KEIR RADNEDGE REPORTING —- The European Commission has insisted that its damning ruling against restrictive practices by the International Skating Union concerns only one specific case in one specific sport.

But the implications of its decision that skaters have a right to compete in events not authorised by the ISU threaten to blow a Titanic-size gash in the dictatorial command which sports federations have always taken for granted.

ISU officials reacted with disappointment and promised a careful review of the judgment before deciding whether obey or oppose. But that merely recalled the ostrich-like stance of football bosses – including then UEFA president Lennart Johansson – in the wake of historic Bosman verdict whose consequences have revolutioned the game’s administration.

Mark Tuitert: a winner in Vancouver, now a winner in Brussels

The European Commission has ruled that the ISU regulations in this instance are in breach of EU antitrust law and must changed.

Competitions commissioner Margrethe Vestager acknowledged that “international sports federations play an important role in athletes’ careers – they protect their health and safety and the integrity of competitions.”

However, she added: “The severe penalties the ISU imposes on skaters also serves to protect its own commercial interests and prevent others from setting up their own events.

Rule change

“The ISU now has to comply with our decision, modify its rules, and open up new opportunities for athletes and competing organisers, to the benefit of all ice skating fans.”

The commission’s investigation found speed skaters participating in competitions not approved by the ISU face severe penalties up to a lifetime ban from all major international speed skating events.

Not only that but the ISU could impose these penalties at its own discretion – “even if the independent competitions pose no risk to legitimate sports objectives, such as the protection of the integrity and proper conduct of sport, or the health and safety of athletes.”


“By imposing such restrictions, the ISU eligibility rules restrict competition and enable the ISU to pursue its own commercial interests to the detriment of athletes and organisers of competing events.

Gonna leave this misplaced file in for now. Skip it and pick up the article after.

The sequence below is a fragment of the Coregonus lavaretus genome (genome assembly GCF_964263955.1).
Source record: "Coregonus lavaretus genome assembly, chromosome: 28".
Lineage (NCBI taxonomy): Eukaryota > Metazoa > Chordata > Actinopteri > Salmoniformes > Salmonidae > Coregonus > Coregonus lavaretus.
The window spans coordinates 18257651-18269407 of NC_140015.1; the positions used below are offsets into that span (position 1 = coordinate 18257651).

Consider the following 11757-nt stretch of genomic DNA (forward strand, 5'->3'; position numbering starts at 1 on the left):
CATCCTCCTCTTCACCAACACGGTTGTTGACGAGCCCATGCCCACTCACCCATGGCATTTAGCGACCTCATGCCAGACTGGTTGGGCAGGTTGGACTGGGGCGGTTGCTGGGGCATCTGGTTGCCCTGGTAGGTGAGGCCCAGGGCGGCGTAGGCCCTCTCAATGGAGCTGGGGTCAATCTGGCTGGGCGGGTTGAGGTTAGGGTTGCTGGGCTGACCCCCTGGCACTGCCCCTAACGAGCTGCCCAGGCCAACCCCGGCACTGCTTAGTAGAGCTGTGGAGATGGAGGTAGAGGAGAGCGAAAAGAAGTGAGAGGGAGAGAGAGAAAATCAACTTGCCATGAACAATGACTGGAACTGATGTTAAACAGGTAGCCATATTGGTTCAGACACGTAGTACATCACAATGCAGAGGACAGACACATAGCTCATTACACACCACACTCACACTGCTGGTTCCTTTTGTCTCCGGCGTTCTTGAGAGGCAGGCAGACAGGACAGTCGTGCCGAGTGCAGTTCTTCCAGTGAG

“In particular, the Commission considers that the ISU eligibility rules restrict the commercial freedom of athletes who are prevented from participating in independent skating events.

“As a result of the ISU eligibility rules, athletes are not allowed to offer their services to organisers of competing skating events and may be deprived of additional sources of income during their relatively short speed skating careers.

“The ISU eligibility rules prevent independent organisers from putting together their own speed skating competitions because they are unable to attract top athletes. This has limited the development of alternative and innovative speed skating competitions, and deprived ice-skating fans from following other events.”

Inadequate modifications

The commission noted that eligibility rules had been modified in 2016 but that “the system of penalties remains disproportionately punitive and prevents the emergence of independent international speed skating competitions.”

A complaint by against the ISU by Dutch speed skaters Nels Kersholt and Mark Tuitert, who won the 1500m at the 2010 Winter Olympics in Vancouver, has prompted the pursuit of the case.

All sports federations should take note – because independent event organisers, agents and players’ representatives certainly will.

The power of federations to “capture” athletes within their own events is crucial to the revenue which can be generated from sponsorship and broadcasting rights.